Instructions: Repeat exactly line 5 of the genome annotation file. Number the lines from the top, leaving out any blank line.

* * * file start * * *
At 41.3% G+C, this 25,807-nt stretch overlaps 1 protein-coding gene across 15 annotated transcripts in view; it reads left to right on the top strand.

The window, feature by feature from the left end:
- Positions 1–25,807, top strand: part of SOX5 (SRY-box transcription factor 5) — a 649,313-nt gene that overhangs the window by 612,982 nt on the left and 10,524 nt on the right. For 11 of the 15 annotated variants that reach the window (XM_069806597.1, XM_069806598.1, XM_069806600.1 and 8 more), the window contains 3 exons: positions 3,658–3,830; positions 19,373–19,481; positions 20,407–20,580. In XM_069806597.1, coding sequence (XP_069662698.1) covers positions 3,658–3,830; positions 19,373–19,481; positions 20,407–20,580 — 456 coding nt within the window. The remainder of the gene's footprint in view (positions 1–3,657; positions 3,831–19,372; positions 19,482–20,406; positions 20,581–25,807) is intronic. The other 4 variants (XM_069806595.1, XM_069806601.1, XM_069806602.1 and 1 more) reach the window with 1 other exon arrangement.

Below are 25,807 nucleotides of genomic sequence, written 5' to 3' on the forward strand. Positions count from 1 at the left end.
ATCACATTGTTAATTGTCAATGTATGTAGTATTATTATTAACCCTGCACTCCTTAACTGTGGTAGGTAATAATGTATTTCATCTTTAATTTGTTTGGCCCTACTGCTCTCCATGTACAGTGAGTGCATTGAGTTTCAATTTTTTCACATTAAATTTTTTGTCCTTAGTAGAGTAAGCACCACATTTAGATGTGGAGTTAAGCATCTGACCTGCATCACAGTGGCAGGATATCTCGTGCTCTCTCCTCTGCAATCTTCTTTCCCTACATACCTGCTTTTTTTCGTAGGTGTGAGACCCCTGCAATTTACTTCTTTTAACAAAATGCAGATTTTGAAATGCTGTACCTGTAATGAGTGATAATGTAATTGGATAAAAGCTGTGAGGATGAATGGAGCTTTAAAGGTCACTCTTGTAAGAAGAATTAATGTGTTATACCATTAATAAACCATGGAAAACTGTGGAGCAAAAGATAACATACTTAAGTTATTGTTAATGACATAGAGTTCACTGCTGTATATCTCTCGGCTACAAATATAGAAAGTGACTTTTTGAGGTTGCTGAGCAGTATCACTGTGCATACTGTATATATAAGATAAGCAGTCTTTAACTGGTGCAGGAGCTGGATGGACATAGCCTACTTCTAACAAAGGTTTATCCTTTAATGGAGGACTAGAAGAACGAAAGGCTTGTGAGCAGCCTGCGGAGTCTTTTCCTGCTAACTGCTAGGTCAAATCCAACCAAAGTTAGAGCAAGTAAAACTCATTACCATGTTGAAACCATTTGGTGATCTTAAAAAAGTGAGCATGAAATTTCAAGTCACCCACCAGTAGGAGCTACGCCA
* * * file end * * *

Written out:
ATCACATTGTTAATTGTCAATGTATGTAGTATTATTATTAACCCTGCACTCCTTAACTGTGGTAGGTAATAATGTATTTCATCTTTAATTTGTTTGGCCCTACTGCTCTCCATGTACAGTGAGTGCATTGAGTTTCAATTTTTTCACATTAAATTTTTTGTCCTTAGTAGAGTAAGCACCACATTTAGATGTGGAGTTAAGCATCTGACCTGCATCACAGTGGCAGGATATCTCGTGCTCTCTCCTCTGCAATCTTCTTTCCCTACATACCTGCTTTTTTTCGTAGGTGTGAGACCCCTGCAATTTACTTCTTTTAACAAAATGCAGATTTTGAAATGCTGTACCTGTAATGAGTGATAATGTAATTGGATAAAAGCTGTGAGGATGAATGGAGCTTTAAAGGTCACTCTTGTAAGAAGAATTAATGTGTTATACCATTAATAAACCATGGAAAACTGTGGAGCAAAAGATAACATACTTAAGTTATTGTTAATGACATAGAGTTCACTGCTGTATATCTCTCGGCTACAAATATAGAAAGTGACTTTTTGAGGTTGCTGAGCAGTATCACTGTGCATACTGTATATATAAGATAAGCAGTCTTTAACTGGTGCAGGAGCTGGATGGACATAGCCTACTTCTAACAAAGGTTTATCCTTTAATGGAGGACTAGAAGAACGAAAGGCTTGTGAGCAGCCTGCGGAGTCTTTTCCTGCTAACTGCTAGGTCAAATCCAACCAAAGTTAGAGCAAGTAAAACTCATTACCATGTTGAAACCATTTGGTGATCTTAAAAAAGTGAGCATGAAATTTCAAGTCACCCACCAGTAGGAGCTACGCCA